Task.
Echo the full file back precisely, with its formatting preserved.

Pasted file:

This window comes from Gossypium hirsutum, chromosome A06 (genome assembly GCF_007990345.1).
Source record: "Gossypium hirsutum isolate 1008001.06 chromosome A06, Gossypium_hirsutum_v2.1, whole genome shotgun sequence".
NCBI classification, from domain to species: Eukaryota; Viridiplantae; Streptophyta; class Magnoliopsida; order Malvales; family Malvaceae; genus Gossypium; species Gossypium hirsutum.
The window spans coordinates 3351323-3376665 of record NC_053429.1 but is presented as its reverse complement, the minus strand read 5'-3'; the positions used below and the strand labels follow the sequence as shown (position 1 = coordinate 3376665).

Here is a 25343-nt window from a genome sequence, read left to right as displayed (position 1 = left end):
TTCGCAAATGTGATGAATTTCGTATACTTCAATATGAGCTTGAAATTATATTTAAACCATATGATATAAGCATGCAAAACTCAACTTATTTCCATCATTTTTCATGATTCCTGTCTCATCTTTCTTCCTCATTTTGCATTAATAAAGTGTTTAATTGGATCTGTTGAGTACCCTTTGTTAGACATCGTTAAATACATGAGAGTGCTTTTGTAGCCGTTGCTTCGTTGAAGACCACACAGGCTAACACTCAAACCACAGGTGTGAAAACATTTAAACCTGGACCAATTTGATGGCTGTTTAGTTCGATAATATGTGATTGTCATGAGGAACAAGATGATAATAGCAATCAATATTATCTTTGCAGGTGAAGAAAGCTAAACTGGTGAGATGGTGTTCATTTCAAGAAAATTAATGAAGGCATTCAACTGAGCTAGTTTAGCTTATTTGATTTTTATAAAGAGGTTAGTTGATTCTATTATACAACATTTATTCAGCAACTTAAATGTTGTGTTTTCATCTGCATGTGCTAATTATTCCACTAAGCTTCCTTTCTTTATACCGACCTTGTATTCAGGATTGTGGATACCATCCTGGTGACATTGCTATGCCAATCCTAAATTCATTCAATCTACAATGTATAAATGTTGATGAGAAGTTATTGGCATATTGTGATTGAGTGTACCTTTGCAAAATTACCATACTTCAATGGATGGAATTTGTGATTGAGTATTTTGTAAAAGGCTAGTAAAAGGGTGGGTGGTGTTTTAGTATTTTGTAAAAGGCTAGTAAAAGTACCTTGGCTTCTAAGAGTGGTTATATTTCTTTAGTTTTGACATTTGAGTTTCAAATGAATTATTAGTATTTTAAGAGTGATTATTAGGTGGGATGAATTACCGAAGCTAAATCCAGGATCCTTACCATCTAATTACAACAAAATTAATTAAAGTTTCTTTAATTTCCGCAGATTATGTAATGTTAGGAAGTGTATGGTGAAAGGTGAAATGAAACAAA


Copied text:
This window comes from Gossypium hirsutum, chromosome A06 (genome assembly GCF_007990345.1).
Source record: "Gossypium hirsutum isolate 1008001.06 chromosome A06, Gossypium_hirsutum_v2.1, whole genome shotgun sequence".
NCBI classification, from domain to species: Eukaryota; Viridiplantae; Streptophyta; class Magnoliopsida; order Malvales; family Malvaceae; genus Gossypium; species Gossypium hirsutum.
The window spans coordinates 3351323-3376665 of record NC_053429.1 but is presented as its reverse complement, the minus strand read 5'-3'; the positions used below and the strand labels follow the sequence as shown (position 1 = coordinate 3376665).

Here is a 25343-nt window from a genome sequence, read left to right as displayed (position 1 = left end):
TTCGCAAATGTGATGAATTTCGTATACTTCAATATGAGCTTGAAATTATATTTAAACCATATGATATAAGCATGCAAAACTCAACTTATTTCCATCATTTTTCATGATTCCTGTCTCATCTTTCTTCCTCATTTTGCATTAATAAAGTGTTTAATTGGATCTGTTGAGTACCCTTTGTTAGACATCGTTAAATACATGAGAGTGCTTTTGTAGCCGTTGCTTCGTTGAAGACCACACAGGCTAACACTCAAACCACAGGTGTGAAAACATTTAAACCTGGACCAATTTGATGGCTGTTTAGTTCGATAATATGTGATTGTCATGAGGAACAAGATGATAATAGCAATCAATATTATCTTTGCAGGTGAAGAAAGCTAAACTGGTGAGATGGTGTTCATTTCAAGAAAATTAATGAAGGCATTCAACTGAGCTAGTTTAGCTTATTTGATTTTTATAAAGAGGTTAGTTGATTCTATTATACAACATTTATTCAGCAACTTAAATGTTGTGTTTTCATCTGCATGTGCTAATTATTCCACTAAGCTTCCTTTCTTTATACCGACCTTGTATTCAGGATTGTGGATACCATCCTGGTGACATTGCTATGCCAATCCTAAATTCATTCAATCTACAATGTATAAATGTTGATGAGAAGTTATTGGCATATTGTGATTGAGTGTACCTTTGCAAAATTACCATACTTCAATGGATGGAATTTGTGATTGAGTATTTTGTAAAAGGCTAGTAAAAGGGTGGGTGGTGTTTTAGTATTTTGTAAAAGGCTAGTAAAAGTACCTTGGCTTCTAAGAGTGGTTATATTTCTTTAGTTTTGACATTTGAGTTTCAAATGAATTATTAGTATTTTAAGAGTGATTATTAGGTGGGATGAATTACCGAAGCTAAATCCAGGATCCTTACCATCTAATTACAACAAAATTAATTAAAGTTTCTTTAATTTCCGCAGATTATGTAATGTTAGGAAGTGTATGGTGAAAGGTGAAATGAAACAAA